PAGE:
If you don’t know the cartoon Bluey, know that it features a little blue dog, Bluey, her sister Bingo, and their two parents, Bandit and Chilli respectively their father and their mother, most of the time in adventures and everyday scenes, always in the right direction. mood and advocating education through discovery and success. The Australian Cattle Dog family is united and always ends up resolving any conflicts or problems through dialogue and laughter.

And we must admit that for this first video game adaptation, the contract is fulfilled: the tone, the imagery and the situations encountered are perfectly faithful to the cartoon, to the point that the four adventures experienced by our family are brought to life. scene as on television with for example a voice-over title etc. The four members of the family are playable and everyone is well dubbed and subtitled in French, only, these will not be the official voices ( reserved for the original English version), which also repeat the same sentences over and over. Each episode of Bluey: The video game is initiated by cutscenes before letting the player take over, even if we criticize the too large proportion of cutscenes which intersperse (sometimes very abruptly) the scenes and actions, ultimately leaving only a little of pure playing time.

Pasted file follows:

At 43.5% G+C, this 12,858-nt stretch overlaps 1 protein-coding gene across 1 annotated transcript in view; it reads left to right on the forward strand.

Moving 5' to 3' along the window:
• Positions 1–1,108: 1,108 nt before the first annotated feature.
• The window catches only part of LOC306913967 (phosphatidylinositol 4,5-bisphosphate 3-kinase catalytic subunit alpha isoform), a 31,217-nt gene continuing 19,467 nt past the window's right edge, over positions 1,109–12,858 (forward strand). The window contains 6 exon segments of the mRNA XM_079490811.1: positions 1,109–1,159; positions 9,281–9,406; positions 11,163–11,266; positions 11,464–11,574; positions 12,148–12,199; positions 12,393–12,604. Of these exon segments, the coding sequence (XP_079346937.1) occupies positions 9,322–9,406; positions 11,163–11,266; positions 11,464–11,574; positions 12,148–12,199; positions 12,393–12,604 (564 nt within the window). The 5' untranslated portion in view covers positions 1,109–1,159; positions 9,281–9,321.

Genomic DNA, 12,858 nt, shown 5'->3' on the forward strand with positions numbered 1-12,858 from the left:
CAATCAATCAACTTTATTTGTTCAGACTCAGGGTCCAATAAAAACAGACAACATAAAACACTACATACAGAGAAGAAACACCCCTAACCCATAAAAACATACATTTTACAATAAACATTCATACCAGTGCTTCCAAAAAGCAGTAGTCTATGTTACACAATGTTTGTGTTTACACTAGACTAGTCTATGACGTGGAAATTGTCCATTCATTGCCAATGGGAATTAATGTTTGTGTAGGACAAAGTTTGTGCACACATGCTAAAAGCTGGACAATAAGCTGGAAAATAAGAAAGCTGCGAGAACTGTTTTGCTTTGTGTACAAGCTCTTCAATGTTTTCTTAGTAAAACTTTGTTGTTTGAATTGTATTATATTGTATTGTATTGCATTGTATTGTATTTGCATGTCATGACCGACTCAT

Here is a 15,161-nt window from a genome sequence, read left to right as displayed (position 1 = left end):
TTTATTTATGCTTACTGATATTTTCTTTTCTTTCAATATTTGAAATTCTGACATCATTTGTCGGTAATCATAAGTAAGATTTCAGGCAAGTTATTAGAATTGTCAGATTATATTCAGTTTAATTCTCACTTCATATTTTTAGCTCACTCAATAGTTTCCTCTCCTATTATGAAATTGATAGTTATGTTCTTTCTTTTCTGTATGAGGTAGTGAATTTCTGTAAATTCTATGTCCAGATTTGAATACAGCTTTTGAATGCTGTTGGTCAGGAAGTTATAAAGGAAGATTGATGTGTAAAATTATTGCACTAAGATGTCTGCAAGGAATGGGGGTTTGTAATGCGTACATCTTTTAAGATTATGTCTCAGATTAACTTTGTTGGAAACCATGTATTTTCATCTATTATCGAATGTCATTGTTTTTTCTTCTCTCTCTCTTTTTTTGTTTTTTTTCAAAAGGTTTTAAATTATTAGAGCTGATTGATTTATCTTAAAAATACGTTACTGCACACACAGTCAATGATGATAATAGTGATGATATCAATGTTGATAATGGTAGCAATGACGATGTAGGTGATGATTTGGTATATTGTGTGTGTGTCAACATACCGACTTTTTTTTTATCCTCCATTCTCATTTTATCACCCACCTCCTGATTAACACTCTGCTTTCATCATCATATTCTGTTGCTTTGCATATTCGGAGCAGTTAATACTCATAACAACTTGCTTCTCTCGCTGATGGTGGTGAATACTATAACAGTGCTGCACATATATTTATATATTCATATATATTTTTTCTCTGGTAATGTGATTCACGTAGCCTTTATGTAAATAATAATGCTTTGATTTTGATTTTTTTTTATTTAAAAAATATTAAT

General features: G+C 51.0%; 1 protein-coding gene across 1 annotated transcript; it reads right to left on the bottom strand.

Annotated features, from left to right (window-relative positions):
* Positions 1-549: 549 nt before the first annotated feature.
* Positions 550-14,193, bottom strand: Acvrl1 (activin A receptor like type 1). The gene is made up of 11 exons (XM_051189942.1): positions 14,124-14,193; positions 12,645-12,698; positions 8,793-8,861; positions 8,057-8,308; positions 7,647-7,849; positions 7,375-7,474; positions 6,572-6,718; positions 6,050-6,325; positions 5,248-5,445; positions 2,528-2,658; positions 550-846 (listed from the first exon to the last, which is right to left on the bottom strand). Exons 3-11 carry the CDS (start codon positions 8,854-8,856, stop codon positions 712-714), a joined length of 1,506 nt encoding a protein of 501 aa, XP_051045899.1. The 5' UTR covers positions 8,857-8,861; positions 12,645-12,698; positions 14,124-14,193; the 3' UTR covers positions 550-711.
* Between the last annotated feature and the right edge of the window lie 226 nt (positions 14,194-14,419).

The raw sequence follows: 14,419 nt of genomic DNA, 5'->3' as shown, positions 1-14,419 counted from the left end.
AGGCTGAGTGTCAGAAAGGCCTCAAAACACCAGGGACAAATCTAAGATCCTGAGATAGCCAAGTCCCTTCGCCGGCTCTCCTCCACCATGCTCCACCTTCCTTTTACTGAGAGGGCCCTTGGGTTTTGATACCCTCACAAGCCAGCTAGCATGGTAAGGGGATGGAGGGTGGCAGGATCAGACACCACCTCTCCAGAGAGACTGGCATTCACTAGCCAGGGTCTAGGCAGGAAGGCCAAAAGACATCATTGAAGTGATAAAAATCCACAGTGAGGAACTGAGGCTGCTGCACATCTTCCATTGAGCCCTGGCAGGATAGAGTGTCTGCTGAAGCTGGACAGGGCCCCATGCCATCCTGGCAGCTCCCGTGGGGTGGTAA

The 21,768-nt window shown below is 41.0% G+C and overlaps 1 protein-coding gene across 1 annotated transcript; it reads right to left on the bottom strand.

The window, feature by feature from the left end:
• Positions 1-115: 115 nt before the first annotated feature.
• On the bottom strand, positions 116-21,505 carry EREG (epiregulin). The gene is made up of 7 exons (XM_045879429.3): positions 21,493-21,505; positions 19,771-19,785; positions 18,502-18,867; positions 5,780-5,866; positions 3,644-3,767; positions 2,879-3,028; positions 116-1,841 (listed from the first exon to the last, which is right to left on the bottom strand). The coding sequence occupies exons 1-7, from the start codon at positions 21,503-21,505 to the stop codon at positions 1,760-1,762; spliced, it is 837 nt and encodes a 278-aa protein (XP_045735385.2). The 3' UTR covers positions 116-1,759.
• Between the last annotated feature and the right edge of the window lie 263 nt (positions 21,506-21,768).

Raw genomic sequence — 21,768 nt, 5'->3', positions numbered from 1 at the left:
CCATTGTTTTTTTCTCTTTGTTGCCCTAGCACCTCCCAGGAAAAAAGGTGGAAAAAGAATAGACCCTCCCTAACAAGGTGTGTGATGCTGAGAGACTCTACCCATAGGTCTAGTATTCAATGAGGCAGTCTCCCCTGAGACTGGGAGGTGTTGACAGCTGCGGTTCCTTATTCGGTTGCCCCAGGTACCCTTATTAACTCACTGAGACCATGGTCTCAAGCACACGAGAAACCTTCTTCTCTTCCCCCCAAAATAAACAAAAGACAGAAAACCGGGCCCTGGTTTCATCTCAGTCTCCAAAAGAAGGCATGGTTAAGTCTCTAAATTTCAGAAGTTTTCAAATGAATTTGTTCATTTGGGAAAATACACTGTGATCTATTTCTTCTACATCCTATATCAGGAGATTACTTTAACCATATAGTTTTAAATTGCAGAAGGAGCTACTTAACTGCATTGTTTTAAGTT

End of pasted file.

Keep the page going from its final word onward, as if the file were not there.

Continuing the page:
Indeed, you have read it, the game is only made up of four adventures… The problem being that they only last 15 minutes maximum, thus bringing the playing time of the adventure to just under an hour. There is no doubt that this time will necessarily be increased if the child plays alone or supervised, but we were incredibly disappointed with the treatment provided for this first adaptation. What’s the point of offering a video game foray to only offer two thirds of cutscenes in such a short time?